|Photos||Video & Audio||Blogs||Statistics||Archive||Shop||Mobile|
December 10, 2012
Ross Taylor, the former New Zealand captain, has openly disputed the coach Mike Hesson's depiction of his exit from the leadership of the national side.
Hesson has maintained that in a meeting ahead of the recently completed Test series in Sri Lanka he informed Taylor that he should step aside as captain of the ODI and Twenty20 sides while retaining the Test captaincy.
However Taylor, who is missing the forthcoming South Africa tour in order to take a break from the game after the job was handed to Brendon McCullum, said that Hesson's version of events does not match his own recollection of what took place.
"He said I wasn't a good enough leader, that this team needs a strong leader and that I wasn't a strong leader. If I wasn't a strong leader why would he give me the Test captaincy?" Taylor told Radio Sport.
"He said 'Ross, I am going to recommend to [NZC director of cricket] John Buchanan that we have a new captain for South Africa'. There was nothing in there about anything to do with a split captaincy."
Taylor has maintained the first he heard about the possibility of his retaining the Test captaincy was following the conclusion of the Sri Lanka series, which was tied 1-1 after New Zealand won the final Test. Asked directly whether or not someone was lying about the episode, Taylor replied: "Definitely."
Since his replacement by McCullum, Taylor has stated that he was not supported by Hesson after he replaced John Wright as the national team coach in July.
Taylor also reiterated his reasons for not joining the South Africa tour. "I don't think I could have given 100%," he said. "It has been a pretty stressful time for me, especially the last two or three weeks but the last five months have been pretty tough on myself.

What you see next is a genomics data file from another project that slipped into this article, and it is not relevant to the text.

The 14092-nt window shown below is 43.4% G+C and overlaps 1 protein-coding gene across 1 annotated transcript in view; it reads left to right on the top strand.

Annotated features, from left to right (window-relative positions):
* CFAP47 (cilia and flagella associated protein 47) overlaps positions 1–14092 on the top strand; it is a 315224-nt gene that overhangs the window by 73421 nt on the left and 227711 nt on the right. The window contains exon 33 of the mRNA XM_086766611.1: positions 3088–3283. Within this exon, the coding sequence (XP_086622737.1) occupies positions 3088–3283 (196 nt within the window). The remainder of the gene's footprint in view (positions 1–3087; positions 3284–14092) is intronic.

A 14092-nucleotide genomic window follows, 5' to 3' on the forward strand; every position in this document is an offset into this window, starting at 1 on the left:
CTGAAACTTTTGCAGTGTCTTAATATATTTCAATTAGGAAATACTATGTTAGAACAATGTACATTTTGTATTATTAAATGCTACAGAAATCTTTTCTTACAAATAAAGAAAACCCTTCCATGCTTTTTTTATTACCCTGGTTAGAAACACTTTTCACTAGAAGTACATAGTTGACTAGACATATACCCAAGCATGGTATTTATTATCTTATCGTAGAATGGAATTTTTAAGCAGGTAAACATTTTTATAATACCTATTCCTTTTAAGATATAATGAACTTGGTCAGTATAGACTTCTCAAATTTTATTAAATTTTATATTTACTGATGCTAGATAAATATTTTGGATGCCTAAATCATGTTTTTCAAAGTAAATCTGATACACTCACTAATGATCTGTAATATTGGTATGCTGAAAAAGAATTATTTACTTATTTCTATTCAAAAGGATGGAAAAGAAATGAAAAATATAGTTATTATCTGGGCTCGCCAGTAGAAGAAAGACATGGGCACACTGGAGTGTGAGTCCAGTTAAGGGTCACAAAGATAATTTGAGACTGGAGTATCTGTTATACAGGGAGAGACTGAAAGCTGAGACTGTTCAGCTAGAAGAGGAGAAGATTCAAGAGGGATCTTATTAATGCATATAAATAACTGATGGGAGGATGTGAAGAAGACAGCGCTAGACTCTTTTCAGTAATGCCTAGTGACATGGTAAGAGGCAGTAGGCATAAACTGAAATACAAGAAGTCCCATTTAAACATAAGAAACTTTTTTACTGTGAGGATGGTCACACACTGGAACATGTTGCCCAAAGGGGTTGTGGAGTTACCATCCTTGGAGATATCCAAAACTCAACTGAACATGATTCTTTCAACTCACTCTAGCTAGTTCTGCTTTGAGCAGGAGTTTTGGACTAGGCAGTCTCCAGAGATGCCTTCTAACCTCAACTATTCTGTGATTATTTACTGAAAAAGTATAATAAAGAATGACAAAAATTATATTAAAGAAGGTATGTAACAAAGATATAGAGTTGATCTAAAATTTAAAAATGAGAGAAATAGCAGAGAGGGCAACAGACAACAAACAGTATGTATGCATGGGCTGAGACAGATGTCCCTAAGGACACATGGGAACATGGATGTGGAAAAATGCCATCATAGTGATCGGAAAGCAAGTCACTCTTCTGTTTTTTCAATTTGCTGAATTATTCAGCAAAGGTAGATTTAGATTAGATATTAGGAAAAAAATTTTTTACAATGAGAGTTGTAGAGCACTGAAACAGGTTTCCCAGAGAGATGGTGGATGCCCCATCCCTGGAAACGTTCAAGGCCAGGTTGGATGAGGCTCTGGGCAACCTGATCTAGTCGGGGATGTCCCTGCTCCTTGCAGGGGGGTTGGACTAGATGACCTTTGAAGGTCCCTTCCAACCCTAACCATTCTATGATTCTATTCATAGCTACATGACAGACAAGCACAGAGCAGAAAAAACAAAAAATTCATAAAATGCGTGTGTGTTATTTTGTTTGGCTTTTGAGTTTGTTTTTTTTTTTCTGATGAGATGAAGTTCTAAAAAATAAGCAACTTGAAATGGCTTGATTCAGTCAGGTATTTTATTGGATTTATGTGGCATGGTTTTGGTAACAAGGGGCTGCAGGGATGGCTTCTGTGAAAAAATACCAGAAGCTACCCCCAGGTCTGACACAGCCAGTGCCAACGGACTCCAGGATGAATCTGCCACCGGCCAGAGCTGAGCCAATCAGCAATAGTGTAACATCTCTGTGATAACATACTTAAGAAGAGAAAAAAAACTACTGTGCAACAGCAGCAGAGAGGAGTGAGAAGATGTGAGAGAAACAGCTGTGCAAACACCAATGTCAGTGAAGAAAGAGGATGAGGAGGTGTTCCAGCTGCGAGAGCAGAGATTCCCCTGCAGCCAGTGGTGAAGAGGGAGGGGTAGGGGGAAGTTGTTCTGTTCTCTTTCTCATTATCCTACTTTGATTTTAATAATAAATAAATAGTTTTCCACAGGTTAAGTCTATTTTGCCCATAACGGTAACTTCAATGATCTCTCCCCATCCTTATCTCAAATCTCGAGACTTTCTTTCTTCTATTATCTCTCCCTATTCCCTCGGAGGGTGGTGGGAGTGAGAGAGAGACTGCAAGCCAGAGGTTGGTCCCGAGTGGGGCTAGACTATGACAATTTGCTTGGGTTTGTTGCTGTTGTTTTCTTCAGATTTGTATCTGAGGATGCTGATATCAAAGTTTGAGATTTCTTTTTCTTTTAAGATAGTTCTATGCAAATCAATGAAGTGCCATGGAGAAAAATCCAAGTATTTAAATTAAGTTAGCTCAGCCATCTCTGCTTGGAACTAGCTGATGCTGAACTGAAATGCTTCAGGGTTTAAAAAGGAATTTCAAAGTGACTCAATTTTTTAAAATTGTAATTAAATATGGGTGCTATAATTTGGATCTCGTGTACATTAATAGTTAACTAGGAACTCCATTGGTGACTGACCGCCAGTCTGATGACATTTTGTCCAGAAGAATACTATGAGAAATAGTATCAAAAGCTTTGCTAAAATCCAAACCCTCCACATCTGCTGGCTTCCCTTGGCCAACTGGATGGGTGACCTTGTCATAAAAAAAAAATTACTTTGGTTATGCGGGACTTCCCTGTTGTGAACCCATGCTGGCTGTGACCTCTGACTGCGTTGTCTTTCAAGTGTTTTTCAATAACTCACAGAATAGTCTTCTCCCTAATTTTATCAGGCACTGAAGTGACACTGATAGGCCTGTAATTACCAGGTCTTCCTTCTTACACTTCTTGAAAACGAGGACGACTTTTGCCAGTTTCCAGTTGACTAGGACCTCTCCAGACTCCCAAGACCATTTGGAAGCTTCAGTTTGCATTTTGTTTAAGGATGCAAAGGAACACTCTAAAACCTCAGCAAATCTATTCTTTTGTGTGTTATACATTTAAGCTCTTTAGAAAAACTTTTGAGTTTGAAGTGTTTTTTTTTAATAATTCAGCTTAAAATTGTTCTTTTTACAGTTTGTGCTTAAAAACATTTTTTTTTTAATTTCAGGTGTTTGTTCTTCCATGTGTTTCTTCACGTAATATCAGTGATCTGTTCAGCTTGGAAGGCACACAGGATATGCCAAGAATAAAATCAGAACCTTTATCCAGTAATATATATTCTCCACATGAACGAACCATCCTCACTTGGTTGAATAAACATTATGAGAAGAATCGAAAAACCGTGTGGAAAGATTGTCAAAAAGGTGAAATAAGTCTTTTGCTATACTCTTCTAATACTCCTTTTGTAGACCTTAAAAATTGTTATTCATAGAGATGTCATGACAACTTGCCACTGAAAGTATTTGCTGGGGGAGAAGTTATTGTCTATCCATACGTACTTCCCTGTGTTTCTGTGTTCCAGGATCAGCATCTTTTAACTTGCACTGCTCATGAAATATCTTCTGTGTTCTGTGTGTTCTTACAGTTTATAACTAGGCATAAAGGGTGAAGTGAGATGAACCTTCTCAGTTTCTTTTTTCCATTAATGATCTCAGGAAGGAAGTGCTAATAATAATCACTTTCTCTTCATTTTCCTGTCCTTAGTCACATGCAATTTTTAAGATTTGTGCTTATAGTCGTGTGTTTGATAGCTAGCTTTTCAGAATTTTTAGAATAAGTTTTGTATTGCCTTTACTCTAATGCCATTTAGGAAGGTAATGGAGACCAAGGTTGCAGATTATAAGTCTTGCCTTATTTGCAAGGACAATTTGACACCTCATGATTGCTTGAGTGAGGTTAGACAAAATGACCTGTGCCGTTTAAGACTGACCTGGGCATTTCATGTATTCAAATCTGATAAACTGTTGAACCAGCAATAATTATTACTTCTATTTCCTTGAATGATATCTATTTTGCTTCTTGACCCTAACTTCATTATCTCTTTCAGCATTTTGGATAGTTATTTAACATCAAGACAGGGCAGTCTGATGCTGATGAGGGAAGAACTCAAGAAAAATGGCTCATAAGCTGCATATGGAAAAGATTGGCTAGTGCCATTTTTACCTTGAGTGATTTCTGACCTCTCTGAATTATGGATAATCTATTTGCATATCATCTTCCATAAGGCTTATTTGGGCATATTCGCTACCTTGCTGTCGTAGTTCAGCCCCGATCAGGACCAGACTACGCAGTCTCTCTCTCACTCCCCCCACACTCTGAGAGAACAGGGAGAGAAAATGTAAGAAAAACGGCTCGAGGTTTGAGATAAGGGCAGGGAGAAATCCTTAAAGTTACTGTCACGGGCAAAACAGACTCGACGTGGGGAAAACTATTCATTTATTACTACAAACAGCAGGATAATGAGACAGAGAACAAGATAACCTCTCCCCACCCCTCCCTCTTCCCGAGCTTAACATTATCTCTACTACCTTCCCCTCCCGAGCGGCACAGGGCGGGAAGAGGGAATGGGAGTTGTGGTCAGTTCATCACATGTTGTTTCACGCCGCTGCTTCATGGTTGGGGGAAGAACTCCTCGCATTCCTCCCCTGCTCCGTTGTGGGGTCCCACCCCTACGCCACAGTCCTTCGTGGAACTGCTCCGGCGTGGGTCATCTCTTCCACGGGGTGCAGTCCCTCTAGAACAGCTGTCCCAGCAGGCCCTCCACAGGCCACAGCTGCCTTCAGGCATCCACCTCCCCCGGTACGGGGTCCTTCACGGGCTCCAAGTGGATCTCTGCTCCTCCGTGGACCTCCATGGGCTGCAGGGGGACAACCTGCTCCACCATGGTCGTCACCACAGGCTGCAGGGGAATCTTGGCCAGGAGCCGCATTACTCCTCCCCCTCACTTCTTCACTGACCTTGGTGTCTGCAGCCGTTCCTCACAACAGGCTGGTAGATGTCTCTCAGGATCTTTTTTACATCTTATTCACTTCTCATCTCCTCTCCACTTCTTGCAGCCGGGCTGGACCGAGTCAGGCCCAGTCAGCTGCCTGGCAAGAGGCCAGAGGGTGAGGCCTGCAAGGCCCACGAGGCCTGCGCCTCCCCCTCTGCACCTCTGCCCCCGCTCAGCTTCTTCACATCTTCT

"It's still pretty fresh in my mind. I think I got straight back on the horse by not turning down the captaincy in Galle and leading the team to that victory ... It would have been easy for a person in my position to just give it up there and then, but I decided that the best thing for the team was to carry on.
"The team will be better without me and all the distractions that have happened in the last couple of weeks."
© ESPN Sports Media Ltd.
|Comments have now been closed for this article
Alastair Cook needs an out-of-the-box plan that veers India from the set pieces. One of those plans could be an early Powerplay
Kohli, Root, Smith and Williamson will take turns as the No. 1 Test batsman. So far each has shown only one technical weakness
Glenn McGrath talks about the method behind his metronomic consistency, visualisation, and why aggression isn't about sledging
Plays of the Day from the second ODI between England and India, in Cardiff
Plays of the day from the third ODI between England and India at Trent Bridge
Graeme Pollock has been among the top three finest players his country ever produced; and not far off that pace in the world rankings either
The sequence of recent stuttering starts in ODIs, with the middle and lower orders picking up the pieces, does not bode well